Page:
Business Basics – Valuing a Business

If you intend to buy a business, one of the first questions you have is: how much should I pay for the business? Business valuations are made up of several components, one or more of which will make up the purchase price.

1. Equipment purchased: many businesses for sale include equipment needed to run the business. This could include specialised machines, shop fittings, motor vehicles and tools. If this equipment is second hand, you need to assess both its market value and how critical it is to the operation of the business. If the equipment is specialised and hard to replace, it may be worth buying. However equipment that is outdated or could be easily replaced by new equipment that does not require as much maintenance might not be worth buying.

2. Net profit produced by the business. Companies listed on the stock exchange are most often valued by reference to their P/E ratio, where P = Price of a share and E = earnings (or net profit) per share. A large company might have a P/E ratio of between 10 and 15. This means that the price of a share (value of the business) is between 10 and 15 times of one year of net profit per share. Smaller private businesses are not worth as much and would typically have a P/E ratio of between 3 and 7 times. In order to value a business by using the P/E method, there should be at least two or three years of financial accounts, where the profit has consistency from year to year.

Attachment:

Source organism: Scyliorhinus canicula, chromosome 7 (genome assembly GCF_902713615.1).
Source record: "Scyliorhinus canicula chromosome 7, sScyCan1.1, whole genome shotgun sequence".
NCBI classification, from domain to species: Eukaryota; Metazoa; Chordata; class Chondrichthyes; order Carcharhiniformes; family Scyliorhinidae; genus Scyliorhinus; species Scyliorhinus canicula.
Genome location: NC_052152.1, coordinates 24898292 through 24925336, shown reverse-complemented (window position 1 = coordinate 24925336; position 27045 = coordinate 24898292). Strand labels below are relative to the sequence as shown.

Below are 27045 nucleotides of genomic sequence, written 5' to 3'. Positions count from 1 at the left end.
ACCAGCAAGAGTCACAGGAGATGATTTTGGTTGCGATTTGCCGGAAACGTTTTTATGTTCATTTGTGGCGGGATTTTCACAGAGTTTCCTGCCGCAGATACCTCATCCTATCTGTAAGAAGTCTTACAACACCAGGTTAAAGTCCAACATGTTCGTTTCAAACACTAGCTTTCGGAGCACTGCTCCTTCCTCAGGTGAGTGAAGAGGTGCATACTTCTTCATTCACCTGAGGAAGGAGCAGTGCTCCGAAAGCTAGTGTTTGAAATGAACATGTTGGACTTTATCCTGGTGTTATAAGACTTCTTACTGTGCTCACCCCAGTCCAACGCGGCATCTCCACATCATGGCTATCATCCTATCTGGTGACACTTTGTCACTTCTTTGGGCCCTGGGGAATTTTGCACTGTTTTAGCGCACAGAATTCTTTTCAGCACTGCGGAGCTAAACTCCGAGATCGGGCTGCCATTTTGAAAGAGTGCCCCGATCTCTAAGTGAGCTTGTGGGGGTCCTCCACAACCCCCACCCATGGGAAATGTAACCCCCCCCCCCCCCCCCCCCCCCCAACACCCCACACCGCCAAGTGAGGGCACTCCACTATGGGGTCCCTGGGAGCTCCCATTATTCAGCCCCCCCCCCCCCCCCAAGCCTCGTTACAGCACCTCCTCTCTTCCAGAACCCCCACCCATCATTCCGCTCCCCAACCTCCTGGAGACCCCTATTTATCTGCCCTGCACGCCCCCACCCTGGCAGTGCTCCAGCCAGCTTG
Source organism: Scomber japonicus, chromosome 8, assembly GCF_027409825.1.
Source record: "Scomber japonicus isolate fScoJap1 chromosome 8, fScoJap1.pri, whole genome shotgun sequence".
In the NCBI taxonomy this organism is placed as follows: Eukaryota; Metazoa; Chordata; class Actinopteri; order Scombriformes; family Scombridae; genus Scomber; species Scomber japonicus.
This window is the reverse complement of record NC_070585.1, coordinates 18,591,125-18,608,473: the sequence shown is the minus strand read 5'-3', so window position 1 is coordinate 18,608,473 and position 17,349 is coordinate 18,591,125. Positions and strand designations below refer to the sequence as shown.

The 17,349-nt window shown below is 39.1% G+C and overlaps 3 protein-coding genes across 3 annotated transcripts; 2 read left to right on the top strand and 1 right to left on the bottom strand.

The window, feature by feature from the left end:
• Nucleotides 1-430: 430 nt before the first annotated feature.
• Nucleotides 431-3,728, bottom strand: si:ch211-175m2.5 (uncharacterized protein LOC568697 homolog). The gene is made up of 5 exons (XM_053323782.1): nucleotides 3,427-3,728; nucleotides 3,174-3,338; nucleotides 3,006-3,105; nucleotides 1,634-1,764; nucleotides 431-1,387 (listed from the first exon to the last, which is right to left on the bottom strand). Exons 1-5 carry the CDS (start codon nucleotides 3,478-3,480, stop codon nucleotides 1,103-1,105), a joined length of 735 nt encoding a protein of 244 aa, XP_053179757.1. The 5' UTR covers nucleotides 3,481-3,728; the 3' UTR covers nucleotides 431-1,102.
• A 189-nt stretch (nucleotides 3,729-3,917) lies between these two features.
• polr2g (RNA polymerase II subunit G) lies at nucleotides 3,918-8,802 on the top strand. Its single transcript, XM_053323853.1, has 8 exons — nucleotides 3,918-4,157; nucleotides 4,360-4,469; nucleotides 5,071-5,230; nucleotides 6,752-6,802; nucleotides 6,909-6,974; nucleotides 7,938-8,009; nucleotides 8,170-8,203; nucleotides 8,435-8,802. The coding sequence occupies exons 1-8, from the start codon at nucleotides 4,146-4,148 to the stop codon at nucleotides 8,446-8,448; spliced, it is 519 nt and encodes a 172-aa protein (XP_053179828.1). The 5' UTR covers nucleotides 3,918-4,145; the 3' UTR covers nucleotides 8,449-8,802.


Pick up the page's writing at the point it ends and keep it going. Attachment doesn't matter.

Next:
3. Intangible assets-trademarks, patents, licences: not many small businesses have any trademarks or patents that they can sell. One example of an intangible asset that is worth money is when a franchise licences a business to use its name and systems.






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